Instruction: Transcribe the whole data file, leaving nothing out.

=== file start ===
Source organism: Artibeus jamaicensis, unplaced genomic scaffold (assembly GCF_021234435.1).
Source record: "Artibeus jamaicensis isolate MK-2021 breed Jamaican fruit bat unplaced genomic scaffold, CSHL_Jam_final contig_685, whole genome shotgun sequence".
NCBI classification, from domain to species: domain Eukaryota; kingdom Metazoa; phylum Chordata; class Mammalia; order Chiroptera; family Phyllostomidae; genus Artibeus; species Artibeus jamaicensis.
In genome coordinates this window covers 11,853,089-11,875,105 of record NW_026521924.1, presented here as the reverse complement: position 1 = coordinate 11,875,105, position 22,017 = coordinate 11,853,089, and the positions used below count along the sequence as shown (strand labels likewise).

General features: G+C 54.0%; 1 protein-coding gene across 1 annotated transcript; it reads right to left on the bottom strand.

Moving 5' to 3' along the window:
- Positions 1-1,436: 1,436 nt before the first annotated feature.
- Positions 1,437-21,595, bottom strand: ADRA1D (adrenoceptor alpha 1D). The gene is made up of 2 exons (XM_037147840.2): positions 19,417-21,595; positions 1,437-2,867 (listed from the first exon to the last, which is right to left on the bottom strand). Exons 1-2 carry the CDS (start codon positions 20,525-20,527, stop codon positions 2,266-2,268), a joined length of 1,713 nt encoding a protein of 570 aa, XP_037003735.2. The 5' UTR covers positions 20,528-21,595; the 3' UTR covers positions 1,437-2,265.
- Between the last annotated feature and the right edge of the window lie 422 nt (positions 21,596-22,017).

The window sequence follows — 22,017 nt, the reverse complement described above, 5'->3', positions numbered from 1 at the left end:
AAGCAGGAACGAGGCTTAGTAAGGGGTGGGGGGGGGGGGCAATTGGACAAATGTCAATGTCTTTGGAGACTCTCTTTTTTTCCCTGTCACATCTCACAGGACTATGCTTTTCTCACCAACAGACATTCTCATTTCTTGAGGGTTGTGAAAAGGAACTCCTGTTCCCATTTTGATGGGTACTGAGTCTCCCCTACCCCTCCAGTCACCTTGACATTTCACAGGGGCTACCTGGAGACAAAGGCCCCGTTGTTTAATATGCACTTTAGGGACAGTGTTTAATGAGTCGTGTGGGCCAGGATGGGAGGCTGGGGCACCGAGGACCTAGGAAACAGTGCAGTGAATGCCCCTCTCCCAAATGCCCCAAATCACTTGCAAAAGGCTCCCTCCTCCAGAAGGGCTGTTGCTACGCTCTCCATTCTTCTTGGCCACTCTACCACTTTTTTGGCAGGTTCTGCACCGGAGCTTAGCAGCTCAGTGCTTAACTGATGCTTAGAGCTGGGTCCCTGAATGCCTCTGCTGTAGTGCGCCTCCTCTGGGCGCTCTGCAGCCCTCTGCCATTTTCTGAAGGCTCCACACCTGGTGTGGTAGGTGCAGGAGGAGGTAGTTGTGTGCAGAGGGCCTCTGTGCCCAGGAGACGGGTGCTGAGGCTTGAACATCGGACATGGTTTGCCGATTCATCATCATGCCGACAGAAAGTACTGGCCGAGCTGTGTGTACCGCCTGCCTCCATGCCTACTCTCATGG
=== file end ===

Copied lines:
Source organism: Artibeus jamaicensis, unplaced genomic scaffold (assembly GCF_021234435.1).
Source record: "Artibeus jamaicensis isolate MK-2021 breed Jamaican fruit bat unplaced genomic scaffold, CSHL_Jam_final contig_685, whole genome shotgun sequence".
NCBI classification, from domain to species: domain Eukaryota; kingdom Metazoa; phylum Chordata; class Mammalia; order Chiroptera; family Phyllostomidae; genus Artibeus; species Artibeus jamaicensis.
In genome coordinates this window covers 11,853,089-11,875,105 of record NW_026521924.1, presented here as the reverse complement: position 1 = coordinate 11,875,105, position 22,017 = coordinate 11,853,089, and the positions used below count along the sequence as shown (strand labels likewise).

General features: G+C 54.0%; 1 protein-coding gene across 1 annotated transcript; it reads right to left on the bottom strand.

Moving 5' to 3' along the window:
- Positions 1-1,436: 1,436 nt before the first annotated feature.
- Positions 1,437-21,595, bottom strand: ADRA1D (adrenoceptor alpha 1D). The gene is made up of 2 exons (XM_037147840.2): positions 19,417-21,595; positions 1,437-2,867 (listed from the first exon to the last, which is right to left on the bottom strand). Exons 1-2 carry the CDS (start codon positions 20,525-20,527, stop codon positions 2,266-2,268), a joined length of 1,713 nt encoding a protein of 570 aa, XP_037003735.2. The 5' UTR covers positions 20,528-21,595; the 3' UTR covers positions 1,437-2,265.
- Between the last annotated feature and the right edge of the window lie 422 nt (positions 21,596-22,017).

The window sequence follows — 22,017 nt, the reverse complement described above, 5'->3', positions numbered from 1 at the left end:
AAGCAGGAACGAGGCTTAGTAAGGGGTGGGGGGGGGGGGCAATTGGACAAATGTCAATGTCTTTGGAGACTCTCTTTTTTTCCCTGTCACATCTCACAGGACTATGCTTTTCTCACCAACAGACATTCTCATTTCTTGAGGGTTGTGAAAAGGAACTCCTGTTCCCATTTTGATGGGTACTGAGTCTCCCCTACCCCTCCAGTCACCTTGACATTTCACAGGGGCTACCTGGAGACAAAGGCCCCGTTGTTTAATATGCACTTTAGGGACAGTGTTTAATGAGTCGTGTGGGCCAGGATGGGAGGCTGGGGCACCGAGGACCTAGGAAACAGTGCAGTGAATGCCCCTCTCCCAAATGCCCCAAATCACTTGCAAAAGGCTCCCTCCTCCAGAAGGGCTGTTGCTACGCTCTCCATTCTTCTTGGCCACTCTACCACTTTTTTGGCAGGTTCTGCACCGGAGCTTAGCAGCTCAGTGCTTAACTGATGCTTAGAGCTGGGTCCCTGAATGCCTCTGCTGTAGTGCGCCTCCTCTGGGCGCTCTGCAGCCCTCTGCCATTTTCTGAAGGCTCCACACCTGGTGTGGTAGGTGCAGGAGGAGGTAGTTGTGTGCAGAGGGCCTCTGTGCCCAGGAGACGGGTGCTGAGGCTTGAACATCGGACATGGTTTGCCGATTCATCATCATGCCGACAGAAAGTACTGGCCGAGCTGTGTGTACCGCCTGCCTCCATGCCTACTCTCATGG